The mysterious, invisible force in the universe called dark energy occupies perhaps 70% of the cosmos, a powerful metaphor suggesting that what we are able to observe may not be what is actually important. Artists share this difficulty of communion with the ineffable.
These seemingly disparate images of Black Hawk helicopters, internal organs, marshes, and sensuous frocks share elements of intimidation and vulnerability -- dual parts of a fundamental eroticism related to the sexual nature of forces that will inevitably overpower us.
Like a refined surveillance machine scanning a vulnerable object, the photographed landscapes wear their own system of analysis. These hot soft marshes, lush as a chiffon gown, resilient as a deep ops chopper, float behind a painted geometric code—an independent abstraction as well as a narrative on the site it obscures. The story suggests alternately that the marsh is dissolving, radiant, vulnerable to hurricanes yet calm and lovely as a Bodhisattva.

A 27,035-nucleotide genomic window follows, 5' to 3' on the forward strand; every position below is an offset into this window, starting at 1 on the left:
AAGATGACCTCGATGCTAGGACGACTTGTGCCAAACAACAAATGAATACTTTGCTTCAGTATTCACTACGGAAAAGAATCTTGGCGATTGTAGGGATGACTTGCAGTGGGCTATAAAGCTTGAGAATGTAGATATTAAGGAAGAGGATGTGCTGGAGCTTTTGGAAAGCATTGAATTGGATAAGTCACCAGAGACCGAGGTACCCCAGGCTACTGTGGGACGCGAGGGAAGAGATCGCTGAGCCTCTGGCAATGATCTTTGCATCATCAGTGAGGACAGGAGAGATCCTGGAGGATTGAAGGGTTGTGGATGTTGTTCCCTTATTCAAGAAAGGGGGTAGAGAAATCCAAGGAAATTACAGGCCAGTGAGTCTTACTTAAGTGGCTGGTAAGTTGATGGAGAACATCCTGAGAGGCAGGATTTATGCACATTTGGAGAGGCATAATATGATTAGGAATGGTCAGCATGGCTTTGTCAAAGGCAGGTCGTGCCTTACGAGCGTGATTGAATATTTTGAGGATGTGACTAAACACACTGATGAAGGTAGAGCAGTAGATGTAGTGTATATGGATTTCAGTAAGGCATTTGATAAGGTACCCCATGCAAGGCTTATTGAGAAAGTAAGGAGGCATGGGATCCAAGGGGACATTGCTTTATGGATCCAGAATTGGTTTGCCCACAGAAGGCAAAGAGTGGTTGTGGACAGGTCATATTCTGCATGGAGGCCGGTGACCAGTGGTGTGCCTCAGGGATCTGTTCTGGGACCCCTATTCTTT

The vessels in this work are conspicuously empty, yet invisibly powered toward analogous states of movement—rotating, landing, hovering, flying, exploding. Peter Pan’s Shadow is a female alter ego and symbol for the emotional muscle women must often sustain to protect what is most at risk; Black Hawks are fluidly designed for immediate and critical maneuverability towards rescue or ruin. The screens were influenced by the complex symbolism of the shadow in J.M. Barre’s Peter Pan, who alternately assigned power to light and to darkness, innocence and maturity. Peter loses his shadow; the women find, save, and restore it, beginning an alchemical narrative exploring sexuality, fear, love and violence.
The frocks and organs reveal or conceal states of interiority. As fearless, angry, pensive, aroused, or transcendent characters, they pay homage to Flannery O’Connor’s deceptively grotesque, deeply sacramental themes set in the Deep South.